That is not to say that Enid point blank refuses to make any change, but everywhere she goes and everything she tries, her acute sensibility and her inability to make any concessions and bite her tongue often result in disaster.

Thora Birch is sensational, in a subtle and multi layered performance that makes it even more regrettable that, to date, she never found any role to match such a high. Just like many teenagers, she is at once very smart and curious, but also incredibly immature and manipulative, without realising the consequences of her actions, and despite developing some sort of feelings for Seymour, she also manages to wreck his one chance of happiness. And Steve Buscemi, one of the best actors ever to emerge from the American cinema, once again delivers a wonderful and nuanced performance, with a character who could easily have become a bit too one-sided played by somebody else. Indie darling Illeana Douglas also has a short but memorable part as a rather wacky but understanding art teacher.

The director also accurately portrays the life of a small town to perfection, one of shopping malls and pervasive boredom, which I have to admit is close to how I felt growing up (and many others will recognise it too), although I never dyed my hair green like Enid, only red, then blue. There is no extreme behaviour in her unnamed city, no religious nutjobs, no violence and abuse, there is even some sort of cultural and artistic life (albeit at a small level) but what is presented here is a quietly alienating and disapproving world, that is not so much chastising Enid as ignoring her since she does not quite fit so well in the mould.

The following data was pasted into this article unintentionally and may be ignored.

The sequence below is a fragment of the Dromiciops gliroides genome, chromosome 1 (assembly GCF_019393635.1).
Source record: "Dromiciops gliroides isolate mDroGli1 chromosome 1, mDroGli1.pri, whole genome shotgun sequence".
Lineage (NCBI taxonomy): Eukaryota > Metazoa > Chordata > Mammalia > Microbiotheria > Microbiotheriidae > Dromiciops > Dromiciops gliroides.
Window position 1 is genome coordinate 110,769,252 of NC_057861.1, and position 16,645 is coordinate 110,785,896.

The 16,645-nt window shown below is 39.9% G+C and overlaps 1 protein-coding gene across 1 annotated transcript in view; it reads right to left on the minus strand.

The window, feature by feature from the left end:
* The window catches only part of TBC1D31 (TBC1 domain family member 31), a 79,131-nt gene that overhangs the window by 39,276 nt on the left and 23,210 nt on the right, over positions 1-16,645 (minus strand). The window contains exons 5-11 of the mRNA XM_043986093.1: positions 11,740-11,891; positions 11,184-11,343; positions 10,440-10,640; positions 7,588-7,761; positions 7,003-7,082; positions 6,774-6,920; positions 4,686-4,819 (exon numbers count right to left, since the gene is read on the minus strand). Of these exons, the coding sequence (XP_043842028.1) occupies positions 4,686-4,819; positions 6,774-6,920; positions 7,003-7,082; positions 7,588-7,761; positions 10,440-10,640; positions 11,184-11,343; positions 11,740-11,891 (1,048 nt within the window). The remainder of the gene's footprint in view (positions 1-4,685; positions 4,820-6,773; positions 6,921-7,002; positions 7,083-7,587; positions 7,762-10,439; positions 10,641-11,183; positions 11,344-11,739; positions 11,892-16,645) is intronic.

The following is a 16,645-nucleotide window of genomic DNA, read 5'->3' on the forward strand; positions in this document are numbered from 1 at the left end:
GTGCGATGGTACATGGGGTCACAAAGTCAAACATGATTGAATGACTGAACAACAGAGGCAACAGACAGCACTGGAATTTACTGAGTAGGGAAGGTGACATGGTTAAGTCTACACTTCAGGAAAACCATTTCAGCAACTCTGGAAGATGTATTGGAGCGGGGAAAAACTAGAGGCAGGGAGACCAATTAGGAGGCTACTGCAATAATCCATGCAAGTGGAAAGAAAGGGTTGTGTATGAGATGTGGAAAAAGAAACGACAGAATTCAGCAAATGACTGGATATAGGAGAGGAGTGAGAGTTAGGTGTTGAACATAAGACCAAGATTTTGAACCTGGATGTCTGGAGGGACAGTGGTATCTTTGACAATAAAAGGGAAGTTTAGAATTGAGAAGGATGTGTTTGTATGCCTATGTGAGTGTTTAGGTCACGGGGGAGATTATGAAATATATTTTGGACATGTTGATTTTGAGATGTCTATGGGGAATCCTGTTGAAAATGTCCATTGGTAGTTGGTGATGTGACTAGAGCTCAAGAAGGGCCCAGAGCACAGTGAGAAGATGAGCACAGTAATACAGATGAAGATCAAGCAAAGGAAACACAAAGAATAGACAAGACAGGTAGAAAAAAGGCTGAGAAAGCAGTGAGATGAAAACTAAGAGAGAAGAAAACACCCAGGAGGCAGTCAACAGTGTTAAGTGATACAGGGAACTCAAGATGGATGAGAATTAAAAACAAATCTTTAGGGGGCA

In a way, that small time life described in here sort of came to an end with the advent of the internet. And you feel like Enid would have probably not have had such a hard time if she had been able to go online and see how much more to the world there is than her immediate surroundings. Ultimately, we are left with a rather sad and ambiguously symbolic ending, unsure of Enid will do next.

With a wonderful cast, a style of direction that is very precise without ever being showy, and a brilliantly wry and funny dialogue that manages to be witty yet true to life, this adaptation of the Daniel Clowes' graphic novel strikes all the right notes. It presents us some complex and oh so human characters, and while sometimes quirky, never feels too smug and knowing unlike so many other independent American films. The soundtrack has to be praised also, as seldom has one so perfectly captured the mood of a film, with an almost quiet, resigned melancholy.

In our interblogs film challenge, Martyn Conterio picked There Will Be Blood as his #5. You can read his post here. Tomorrow at number, we shall speak the international language of love. Well, Spanish anyway.

Ghost World. USA 2001. Directed by Terry Zwigoff. Starring Thora Birch, Scarlett Johansson, Steve Buscemi...